RALEIGH — The government may no longer require North Carolinians to wear masks in public, but putting them on could help prevent thousands of coronavirus cases and deaths by the end of the year, according to researchers at three of the state’s universities.
The researchers have created a computer model that predicts coronavirus cases, hospitalizations and deaths under various scenarios. The variables include vaccination rates and effectiveness of the vaccines, as well as adherence to measures meant to prevent spread of the virus, such as closing schools and workplaces.
According to the model, abandoning mask wearing among other preventive measures will result in a rise in coronavirus cases.
For example, Wake County, where 50% of the population has been fully vaccinated, would see 19.5% fewer infections and 18% fewer deaths by late December if people continued to wear masks and work from home than if they did not.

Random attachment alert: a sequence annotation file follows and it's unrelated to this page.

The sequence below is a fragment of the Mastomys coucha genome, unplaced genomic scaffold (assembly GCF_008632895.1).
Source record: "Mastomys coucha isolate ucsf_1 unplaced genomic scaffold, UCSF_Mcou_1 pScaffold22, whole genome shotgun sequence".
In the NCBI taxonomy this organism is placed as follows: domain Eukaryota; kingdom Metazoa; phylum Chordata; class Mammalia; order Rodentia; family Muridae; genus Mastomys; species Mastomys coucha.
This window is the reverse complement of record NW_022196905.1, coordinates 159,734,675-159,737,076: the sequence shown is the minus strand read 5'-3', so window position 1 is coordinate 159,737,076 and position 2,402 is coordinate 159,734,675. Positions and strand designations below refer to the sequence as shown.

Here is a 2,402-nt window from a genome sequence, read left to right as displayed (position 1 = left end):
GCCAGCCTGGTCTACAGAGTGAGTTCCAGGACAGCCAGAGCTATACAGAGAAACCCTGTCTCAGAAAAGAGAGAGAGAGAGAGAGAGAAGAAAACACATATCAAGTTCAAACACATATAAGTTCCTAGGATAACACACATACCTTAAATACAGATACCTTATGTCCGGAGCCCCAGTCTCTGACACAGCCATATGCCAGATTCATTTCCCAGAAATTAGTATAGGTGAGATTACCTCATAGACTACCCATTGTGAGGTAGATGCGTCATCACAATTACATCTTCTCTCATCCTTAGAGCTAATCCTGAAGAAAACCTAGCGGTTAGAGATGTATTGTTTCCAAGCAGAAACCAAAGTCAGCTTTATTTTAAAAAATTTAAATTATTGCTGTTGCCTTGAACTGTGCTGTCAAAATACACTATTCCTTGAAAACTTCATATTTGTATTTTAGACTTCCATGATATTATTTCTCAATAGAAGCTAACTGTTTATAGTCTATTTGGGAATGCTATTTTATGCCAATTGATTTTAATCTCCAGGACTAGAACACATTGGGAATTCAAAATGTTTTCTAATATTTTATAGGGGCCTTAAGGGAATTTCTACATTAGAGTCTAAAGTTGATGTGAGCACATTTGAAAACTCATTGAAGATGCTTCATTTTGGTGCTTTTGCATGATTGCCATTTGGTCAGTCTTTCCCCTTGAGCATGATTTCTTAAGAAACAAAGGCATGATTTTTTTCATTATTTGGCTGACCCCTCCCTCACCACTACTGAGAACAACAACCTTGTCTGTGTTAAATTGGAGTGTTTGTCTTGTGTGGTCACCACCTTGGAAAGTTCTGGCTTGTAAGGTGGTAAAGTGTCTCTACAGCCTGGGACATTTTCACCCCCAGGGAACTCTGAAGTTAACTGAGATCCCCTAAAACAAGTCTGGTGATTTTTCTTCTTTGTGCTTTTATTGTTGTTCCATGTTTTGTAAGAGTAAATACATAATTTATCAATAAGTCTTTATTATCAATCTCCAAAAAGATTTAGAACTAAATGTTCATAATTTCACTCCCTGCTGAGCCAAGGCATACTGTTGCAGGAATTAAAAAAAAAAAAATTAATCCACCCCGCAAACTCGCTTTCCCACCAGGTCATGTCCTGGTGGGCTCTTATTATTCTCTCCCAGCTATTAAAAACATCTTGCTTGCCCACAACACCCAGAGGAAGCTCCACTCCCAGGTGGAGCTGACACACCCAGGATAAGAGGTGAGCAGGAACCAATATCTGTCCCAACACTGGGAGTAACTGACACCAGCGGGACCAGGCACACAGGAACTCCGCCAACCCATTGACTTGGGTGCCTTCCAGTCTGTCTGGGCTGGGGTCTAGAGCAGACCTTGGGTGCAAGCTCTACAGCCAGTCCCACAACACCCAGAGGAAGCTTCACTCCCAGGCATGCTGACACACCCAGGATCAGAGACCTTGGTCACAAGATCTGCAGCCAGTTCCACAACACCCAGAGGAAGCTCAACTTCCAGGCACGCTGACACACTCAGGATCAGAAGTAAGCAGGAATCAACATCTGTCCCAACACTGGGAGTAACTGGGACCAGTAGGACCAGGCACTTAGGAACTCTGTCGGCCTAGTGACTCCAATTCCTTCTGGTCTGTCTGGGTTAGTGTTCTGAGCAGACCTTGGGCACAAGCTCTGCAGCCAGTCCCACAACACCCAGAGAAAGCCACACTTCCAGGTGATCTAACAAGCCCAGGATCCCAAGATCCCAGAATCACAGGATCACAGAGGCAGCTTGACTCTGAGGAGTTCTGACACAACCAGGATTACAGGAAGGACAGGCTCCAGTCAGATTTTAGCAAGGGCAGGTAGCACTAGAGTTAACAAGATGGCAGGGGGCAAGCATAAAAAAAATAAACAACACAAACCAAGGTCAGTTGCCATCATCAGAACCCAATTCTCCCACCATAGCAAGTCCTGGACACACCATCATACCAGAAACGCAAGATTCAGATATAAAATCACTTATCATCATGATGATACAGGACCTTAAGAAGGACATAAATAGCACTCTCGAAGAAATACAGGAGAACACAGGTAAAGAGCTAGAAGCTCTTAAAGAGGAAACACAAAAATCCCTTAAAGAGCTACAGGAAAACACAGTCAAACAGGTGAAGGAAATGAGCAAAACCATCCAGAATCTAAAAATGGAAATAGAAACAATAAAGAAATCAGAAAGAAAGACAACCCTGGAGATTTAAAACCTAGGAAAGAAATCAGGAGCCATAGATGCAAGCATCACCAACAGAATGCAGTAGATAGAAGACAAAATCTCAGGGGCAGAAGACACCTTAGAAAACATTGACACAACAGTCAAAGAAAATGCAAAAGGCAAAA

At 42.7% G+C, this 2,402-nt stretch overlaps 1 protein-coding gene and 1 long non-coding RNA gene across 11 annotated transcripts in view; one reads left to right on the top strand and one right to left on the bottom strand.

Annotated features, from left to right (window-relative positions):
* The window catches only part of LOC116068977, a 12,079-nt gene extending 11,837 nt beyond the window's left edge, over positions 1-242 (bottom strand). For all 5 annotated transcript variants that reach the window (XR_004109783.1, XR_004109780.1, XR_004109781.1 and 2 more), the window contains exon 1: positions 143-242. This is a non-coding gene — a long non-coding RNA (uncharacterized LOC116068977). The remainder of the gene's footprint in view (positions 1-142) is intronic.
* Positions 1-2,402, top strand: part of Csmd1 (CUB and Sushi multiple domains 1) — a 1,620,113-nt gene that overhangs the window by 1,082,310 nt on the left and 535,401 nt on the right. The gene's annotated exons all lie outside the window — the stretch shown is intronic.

Statewide, under the same scenario, there would be more than 430,000 fewer infections during that time, according to the model.
That would translate into roughly 1,150 fewer deaths in North Carolina by the end of the year.
The likely outcome is somewhere between the two extremes of totally embracing or completely abandoning preventive measures, said Julie Swann, an N.C. State University professor who played a lead role in the modeling work.
The bottom line, she says, is that the coronavirus hasn’t gone away.
“We are seeing a lot of discussion, in headlines and elsewhere, that suggests the pandemic has run its course in the United States,” Swann said in a written statement. “We think that may be misleading and feel that sharing these findings now could help reduce the number of people affected by COVID-19 over the next seven months in North Carolina, and in states with similar vaccination rates.”
The computer model was developed about a decade ago and has been adapted and applied to the coronavirus throughout the pandemic, Swann said.
Dr. David Wohl, an infectious disease specialist at UNC-Chapel Hill, was not involved with the model but says its forecasts are plausible. Even with 50% of the population vaccinated against COVID-19, masking and other preventive measures are still needed to save lives, Wohl said.
“Fifty percent is great,” he said, “but we really need much more than that to prevent the kind of surge that is being predicted in this model.”